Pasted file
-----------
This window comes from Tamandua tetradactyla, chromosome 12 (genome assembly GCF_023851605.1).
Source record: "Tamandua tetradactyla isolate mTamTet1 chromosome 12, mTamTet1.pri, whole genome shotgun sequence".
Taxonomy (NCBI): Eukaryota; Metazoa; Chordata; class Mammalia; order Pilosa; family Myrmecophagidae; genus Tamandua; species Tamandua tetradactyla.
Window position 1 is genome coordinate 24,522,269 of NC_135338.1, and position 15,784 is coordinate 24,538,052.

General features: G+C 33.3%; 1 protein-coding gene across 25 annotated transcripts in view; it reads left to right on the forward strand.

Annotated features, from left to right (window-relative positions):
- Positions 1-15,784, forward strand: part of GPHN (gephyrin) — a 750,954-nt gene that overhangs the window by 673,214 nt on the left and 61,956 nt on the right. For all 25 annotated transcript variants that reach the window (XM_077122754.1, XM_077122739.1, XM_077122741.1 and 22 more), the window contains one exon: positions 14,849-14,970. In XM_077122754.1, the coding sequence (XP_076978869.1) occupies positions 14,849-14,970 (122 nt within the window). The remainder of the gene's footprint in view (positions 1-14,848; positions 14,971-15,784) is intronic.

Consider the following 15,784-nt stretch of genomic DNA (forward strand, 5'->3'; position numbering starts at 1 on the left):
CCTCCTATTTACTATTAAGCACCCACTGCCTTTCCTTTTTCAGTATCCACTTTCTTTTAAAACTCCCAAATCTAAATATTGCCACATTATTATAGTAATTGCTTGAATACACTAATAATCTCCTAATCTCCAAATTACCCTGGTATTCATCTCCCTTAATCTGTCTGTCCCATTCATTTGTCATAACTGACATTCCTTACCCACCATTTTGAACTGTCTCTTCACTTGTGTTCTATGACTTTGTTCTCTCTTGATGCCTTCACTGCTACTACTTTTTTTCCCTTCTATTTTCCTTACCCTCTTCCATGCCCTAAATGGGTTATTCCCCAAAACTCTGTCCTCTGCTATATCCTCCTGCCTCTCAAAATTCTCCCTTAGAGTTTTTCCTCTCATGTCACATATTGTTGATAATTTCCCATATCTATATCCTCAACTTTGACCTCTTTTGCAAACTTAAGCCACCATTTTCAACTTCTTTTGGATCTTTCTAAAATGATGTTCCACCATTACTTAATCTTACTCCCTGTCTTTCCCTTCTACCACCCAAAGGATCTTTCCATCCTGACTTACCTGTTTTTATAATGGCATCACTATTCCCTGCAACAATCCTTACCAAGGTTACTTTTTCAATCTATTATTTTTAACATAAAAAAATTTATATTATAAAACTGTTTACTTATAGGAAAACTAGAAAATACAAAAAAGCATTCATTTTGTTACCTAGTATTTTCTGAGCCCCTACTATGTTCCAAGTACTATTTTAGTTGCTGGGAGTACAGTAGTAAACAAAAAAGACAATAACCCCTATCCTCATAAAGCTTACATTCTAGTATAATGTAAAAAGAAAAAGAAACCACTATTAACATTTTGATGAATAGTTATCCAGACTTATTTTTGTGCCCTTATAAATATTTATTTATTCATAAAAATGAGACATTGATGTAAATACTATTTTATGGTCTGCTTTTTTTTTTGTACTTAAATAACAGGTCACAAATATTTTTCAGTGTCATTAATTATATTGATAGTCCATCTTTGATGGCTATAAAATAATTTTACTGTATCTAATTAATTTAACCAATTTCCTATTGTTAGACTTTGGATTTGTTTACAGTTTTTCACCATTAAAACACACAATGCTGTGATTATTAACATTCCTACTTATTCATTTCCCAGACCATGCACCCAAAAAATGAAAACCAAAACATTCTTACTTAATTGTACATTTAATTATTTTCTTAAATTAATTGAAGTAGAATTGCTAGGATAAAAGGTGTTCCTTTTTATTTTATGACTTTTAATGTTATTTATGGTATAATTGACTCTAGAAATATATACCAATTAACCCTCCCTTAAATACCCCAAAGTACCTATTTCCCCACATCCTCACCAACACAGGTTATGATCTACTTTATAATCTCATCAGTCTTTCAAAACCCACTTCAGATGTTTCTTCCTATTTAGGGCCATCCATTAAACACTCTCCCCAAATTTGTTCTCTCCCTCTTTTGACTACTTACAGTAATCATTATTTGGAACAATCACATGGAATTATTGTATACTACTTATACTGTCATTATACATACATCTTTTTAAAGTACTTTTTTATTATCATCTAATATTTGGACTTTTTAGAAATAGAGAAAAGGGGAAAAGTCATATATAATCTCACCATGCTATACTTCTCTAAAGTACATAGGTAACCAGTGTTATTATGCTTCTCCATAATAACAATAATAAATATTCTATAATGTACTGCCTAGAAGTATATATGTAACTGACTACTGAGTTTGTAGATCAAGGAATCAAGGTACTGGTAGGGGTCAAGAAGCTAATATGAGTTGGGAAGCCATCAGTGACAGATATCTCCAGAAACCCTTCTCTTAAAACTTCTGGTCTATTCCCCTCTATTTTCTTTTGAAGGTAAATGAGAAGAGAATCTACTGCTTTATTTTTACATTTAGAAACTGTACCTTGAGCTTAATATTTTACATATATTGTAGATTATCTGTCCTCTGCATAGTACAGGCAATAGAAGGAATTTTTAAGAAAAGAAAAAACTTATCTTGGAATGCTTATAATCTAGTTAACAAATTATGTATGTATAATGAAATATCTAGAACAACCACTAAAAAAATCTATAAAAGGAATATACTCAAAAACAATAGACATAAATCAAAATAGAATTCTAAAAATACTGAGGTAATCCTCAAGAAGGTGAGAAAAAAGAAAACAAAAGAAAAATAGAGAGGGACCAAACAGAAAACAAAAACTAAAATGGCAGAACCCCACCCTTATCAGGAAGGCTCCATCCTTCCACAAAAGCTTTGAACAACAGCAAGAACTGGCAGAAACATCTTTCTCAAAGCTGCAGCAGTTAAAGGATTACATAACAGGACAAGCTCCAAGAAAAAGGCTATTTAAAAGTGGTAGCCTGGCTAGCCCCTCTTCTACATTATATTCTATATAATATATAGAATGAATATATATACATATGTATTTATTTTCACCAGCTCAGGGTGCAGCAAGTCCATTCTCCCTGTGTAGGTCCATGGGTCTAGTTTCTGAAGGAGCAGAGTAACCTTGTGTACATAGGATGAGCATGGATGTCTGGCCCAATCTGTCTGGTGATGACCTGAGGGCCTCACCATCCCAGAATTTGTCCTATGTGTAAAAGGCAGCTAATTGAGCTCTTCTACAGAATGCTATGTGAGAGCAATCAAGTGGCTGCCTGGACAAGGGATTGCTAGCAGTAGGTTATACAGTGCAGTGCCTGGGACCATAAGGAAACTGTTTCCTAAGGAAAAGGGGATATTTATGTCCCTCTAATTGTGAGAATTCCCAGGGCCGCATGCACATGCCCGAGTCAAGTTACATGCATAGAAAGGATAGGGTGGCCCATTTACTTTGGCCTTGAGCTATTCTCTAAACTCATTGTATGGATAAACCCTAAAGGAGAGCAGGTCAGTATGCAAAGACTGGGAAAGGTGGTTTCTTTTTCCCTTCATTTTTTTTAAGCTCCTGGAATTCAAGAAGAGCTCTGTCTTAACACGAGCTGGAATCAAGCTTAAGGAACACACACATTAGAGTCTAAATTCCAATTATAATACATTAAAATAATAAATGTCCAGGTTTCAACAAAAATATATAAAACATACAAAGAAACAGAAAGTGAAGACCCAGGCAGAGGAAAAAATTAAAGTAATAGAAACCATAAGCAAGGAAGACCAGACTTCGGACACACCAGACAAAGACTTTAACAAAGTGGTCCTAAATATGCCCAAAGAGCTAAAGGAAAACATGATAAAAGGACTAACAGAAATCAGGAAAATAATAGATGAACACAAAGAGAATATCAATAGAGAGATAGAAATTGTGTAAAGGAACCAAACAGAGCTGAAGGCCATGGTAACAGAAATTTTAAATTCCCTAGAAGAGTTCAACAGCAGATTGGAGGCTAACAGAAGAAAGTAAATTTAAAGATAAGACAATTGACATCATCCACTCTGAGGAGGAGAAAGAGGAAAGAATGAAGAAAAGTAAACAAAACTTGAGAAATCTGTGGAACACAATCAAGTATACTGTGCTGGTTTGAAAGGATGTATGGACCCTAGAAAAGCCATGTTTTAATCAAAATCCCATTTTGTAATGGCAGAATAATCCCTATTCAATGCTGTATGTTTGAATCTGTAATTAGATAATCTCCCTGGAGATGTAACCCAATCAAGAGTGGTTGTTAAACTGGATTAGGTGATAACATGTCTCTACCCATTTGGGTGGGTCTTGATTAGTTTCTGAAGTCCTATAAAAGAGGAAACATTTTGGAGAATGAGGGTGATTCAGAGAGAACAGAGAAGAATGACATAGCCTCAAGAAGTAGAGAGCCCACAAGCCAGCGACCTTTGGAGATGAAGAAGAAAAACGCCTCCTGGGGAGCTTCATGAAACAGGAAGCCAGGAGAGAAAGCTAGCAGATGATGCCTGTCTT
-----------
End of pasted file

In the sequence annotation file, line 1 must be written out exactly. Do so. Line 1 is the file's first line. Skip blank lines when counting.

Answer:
This window comes from Tamandua tetradactyla, chromosome 12 (genome assembly GCF_023851605.1).